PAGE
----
Angus Haig, senior vice president and general counsel, Cox Automotive Group (Photo: John Disney/ALM) Angus Haig, senior vice president and general counsel, Cox Automotive Group (Photo: John Disney/ALM)

With revenues of more than $7 billion, Cox Automotive is one of three divisions of privately owned, Atlanta-based Cox Enterprises Inc.

Cox Automotive came together formally in 2014 and includes the global company’s brands such as Autotrader, Dealer.com, Dealertrack, Kelley Blue Book, Manheim, NextGear Capital, VinSolutions, vAuto, Clutch, Pivet and Xtime. Cox Automotive has more than 40,000 auto dealers and clients across five continents and more than 34,000 employees.

Angus Haig is the automotive business’ senior vice president and general counsel.

Legal Team

When Haig joined Cox Automotive in April 2018, he reorganized and restructured the legal department, creating several new roles, including attorneys each specializing in intellectual property and marketing, data strategy and technology, strategy, international and mobility, as well as legal operations.

With several new hires, including some more junior attorneys to “help fill the pipeline,” Haig said he has grown his department from a couple of dozen lawyers to about 30 in his 11-month tenure. About two-thirds of those are based in Atlanta, with others in California, Vermont, New York, Indiana, Canada, Australia and the United Kingdom, among other places.

“We try to keep as much as we possibly can in-house,” Haig said, noting this work includes employment, supply chain, retail, media, marketing and IP issues, as well as data strategy and technology. “A key part of my strategy was to bring our outside counsel costs down by insourcing the work.”

Outside Counsel

Given that Haig is finishing up a thorough request-for-proposal process as part of a convergence, he declined to name the firms to which he regularly turns. However, he said that he does outsource some transactional work, employment and litigation but for the latter also relies heavily on two experienced in-house litigators in Cox Enterprises’ Litigation Center of Excellence.

The convergence, undertaken in coordination with the other Cox divisions and Cox Enterprises, aims to bring the number of firms they work with from “several hundred to the 50s,” Haig said.

“Cox Enterprises and its three divisions have come together to approach the legal convergence project as a very collaborative team so that we can all get the benefit of the effect of convergence,” he said.

Daily Duties

“I do everything from litigation, antitrust, employment to transactional issues, basically everything and anything,” Haig said, adding that he also does a lot of work around people, human resources, marketing, IP and digital promotions, as well as budget and legal operational issues.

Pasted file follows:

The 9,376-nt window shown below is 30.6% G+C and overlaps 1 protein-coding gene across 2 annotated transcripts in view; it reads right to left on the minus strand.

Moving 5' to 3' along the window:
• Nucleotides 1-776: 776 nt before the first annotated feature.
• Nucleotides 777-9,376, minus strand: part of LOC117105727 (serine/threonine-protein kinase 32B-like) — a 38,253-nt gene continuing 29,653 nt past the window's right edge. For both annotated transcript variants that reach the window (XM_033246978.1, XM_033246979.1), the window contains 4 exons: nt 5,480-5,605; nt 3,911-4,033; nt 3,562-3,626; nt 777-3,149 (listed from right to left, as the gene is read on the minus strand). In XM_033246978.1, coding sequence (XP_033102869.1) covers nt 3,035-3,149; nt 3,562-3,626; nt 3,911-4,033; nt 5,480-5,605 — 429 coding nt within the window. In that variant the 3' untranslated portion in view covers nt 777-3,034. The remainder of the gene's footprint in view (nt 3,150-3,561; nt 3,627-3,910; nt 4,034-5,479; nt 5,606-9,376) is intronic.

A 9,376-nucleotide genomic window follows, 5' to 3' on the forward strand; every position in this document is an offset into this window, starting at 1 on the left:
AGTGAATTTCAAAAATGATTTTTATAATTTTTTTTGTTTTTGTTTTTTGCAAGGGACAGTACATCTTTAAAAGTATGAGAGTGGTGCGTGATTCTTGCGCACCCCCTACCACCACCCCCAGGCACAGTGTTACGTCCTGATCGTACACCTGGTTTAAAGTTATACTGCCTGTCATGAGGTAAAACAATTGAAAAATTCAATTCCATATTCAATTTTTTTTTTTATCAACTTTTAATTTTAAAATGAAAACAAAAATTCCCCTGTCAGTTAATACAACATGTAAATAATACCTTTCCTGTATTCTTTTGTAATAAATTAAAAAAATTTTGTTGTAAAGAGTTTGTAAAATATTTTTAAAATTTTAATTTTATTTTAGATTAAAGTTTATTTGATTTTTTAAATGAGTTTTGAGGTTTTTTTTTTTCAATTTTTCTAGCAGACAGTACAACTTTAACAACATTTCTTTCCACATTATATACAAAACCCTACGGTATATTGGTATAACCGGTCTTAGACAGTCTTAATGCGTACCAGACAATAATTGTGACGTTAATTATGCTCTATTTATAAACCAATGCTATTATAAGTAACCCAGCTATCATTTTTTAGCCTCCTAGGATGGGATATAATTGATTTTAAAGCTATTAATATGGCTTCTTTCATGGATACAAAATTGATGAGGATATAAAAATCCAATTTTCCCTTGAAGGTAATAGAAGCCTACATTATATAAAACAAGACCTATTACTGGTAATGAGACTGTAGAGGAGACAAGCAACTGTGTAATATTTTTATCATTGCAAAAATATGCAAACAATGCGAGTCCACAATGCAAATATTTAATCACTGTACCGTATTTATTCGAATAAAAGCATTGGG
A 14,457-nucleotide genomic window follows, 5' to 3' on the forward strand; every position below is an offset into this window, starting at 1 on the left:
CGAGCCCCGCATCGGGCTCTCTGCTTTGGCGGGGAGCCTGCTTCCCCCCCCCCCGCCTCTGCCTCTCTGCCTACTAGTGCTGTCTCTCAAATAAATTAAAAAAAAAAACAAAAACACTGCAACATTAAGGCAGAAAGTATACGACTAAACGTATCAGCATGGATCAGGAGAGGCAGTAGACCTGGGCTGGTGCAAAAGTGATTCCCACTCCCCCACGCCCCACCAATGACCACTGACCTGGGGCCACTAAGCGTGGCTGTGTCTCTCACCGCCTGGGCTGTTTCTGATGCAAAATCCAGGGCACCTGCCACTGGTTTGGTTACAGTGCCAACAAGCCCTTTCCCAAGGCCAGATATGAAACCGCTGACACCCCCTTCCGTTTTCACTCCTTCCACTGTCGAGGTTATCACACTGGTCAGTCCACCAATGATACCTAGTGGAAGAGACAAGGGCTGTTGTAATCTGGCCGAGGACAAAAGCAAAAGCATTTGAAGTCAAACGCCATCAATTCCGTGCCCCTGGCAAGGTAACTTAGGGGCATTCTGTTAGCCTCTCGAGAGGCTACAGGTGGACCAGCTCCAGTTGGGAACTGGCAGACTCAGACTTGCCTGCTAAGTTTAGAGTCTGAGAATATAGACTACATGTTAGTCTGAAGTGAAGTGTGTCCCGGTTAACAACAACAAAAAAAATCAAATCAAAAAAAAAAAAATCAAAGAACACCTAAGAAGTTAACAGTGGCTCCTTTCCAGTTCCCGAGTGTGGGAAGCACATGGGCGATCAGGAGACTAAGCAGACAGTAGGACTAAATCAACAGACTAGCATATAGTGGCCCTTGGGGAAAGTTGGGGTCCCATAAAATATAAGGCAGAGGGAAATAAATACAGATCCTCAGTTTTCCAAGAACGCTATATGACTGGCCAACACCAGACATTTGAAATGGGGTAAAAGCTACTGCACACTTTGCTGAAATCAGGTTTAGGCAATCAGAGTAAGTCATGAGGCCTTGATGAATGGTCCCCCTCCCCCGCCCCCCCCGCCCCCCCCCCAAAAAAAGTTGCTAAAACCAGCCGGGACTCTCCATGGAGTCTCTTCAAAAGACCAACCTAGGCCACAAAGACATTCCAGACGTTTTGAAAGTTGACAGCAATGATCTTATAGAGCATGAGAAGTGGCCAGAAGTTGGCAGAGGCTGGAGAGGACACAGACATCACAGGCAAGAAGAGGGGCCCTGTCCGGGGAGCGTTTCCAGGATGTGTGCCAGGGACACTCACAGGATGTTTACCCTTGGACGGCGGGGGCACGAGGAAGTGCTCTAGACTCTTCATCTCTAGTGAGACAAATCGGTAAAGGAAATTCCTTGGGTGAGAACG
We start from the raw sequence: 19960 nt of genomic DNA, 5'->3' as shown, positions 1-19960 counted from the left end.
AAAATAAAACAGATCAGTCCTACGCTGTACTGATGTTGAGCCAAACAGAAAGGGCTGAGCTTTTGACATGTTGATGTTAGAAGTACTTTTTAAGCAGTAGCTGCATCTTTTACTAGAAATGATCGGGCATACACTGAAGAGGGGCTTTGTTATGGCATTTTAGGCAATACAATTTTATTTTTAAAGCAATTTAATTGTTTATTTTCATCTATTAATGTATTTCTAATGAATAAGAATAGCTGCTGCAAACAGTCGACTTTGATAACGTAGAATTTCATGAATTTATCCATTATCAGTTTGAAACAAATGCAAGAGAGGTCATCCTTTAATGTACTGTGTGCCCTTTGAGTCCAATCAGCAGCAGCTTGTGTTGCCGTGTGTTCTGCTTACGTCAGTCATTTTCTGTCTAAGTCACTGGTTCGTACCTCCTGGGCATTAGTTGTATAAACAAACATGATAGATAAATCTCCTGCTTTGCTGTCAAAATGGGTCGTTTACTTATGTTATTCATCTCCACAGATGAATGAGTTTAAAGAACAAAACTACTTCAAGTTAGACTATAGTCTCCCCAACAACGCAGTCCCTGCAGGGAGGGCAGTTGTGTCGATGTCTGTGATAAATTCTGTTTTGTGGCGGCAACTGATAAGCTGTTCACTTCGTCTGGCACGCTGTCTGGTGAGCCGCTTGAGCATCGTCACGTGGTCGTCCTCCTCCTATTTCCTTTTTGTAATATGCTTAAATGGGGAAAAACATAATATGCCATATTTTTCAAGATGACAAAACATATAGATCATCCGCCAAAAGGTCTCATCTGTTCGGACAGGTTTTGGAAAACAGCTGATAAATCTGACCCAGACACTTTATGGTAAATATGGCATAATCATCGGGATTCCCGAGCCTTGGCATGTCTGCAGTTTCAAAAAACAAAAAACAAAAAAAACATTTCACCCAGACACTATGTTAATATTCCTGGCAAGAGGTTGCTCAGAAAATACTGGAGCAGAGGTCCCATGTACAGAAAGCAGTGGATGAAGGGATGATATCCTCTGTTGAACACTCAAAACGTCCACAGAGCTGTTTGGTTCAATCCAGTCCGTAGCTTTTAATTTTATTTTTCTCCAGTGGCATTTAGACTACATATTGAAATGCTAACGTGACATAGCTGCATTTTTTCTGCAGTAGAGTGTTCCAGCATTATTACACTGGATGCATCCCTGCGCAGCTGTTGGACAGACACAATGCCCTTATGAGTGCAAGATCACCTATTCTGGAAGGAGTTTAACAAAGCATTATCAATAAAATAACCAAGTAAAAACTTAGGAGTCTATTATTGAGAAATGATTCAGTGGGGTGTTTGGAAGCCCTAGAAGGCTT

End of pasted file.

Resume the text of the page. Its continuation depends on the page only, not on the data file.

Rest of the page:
Route to the Top

Haig began his legal career in Adelaide, South Australia, where he was born and educated. He worked as an associate to a judge on the Supreme Court of South Australia and then as a solicitor in Adelaide for several years before moving to Sydney and joining The Coca-Cola Co. in 1998 as division marketing counsel for Coca-Cola South Pacific.

In 2001, he completed a short-term assignment in Shanghai, and upon return to Australia was promoted to region counsel for Coca-Cola Australia. Shortly thereafter, he moved to London for three years as group marketing counsel for Coca-Cola Europe, Eurasia and Middle East before moving back to Sydney to become division GC for Coca-Cola South Pacific and Korea.

In late 2006, Haig moved from Australia to Coca-Cola headquarters in Atlanta as senior managing counsel and in December 2013 was promoted to international GC for Asia Pacific Group and GC for Japan and was based in Tokyo until he returned to the U.S. in 2016.

Personal

Haig and his “amazingly supportive” wife—also a native of Adelaide who has “been on this journey with me” and whom Haig credits for the success of his international career—have four children, two born in Sydney, one in London and another in Atlanta.

“In 2013, we all moved to Tokyo, and the kids really are international citizens, which we think is fantastic,” Haig said. “I could never have planned out the career I have had. It’s been the most amazing journey, and I’ve always been open to all sorts of opportunities as they’ve come along.”

Since 2012, Haig has served as a member of the board of trustees of The Howard School, which his two older children attend. He also is on the board of the International Dyslexia Association.

“One of the driving factors to come back to Atlanta was the Howard School for the older kids and Trinity School for the younger ones,” he said.

Last Book(s)

Just finished: “Never Split the Difference: Negotiating As if Your Life Depended on It,” by former FBI hostage negotiator Chris Voss.

Just started: “Everybody Lies: Big Data, New Data, and What the Internet Can Tell Us About Who We Really Are,” by Seth Stephens-Davidowitz.

Bonus: Favorite Things About Atlanta

“It’s an extremely livable, family-oriented city,” Haig said, adding that he and his wife observed that, if Sydney is like New York, then Atlanta is similar to their hometown of Adelaide. “It’s a really great place to bring up a family. The schools here are exceptional, and the educational standards are amazing.”

Haig said he also is impressed by the number of great companies that are headquartered in Atlanta—“not just the old ones but the new ones as well. It’s a growing center.”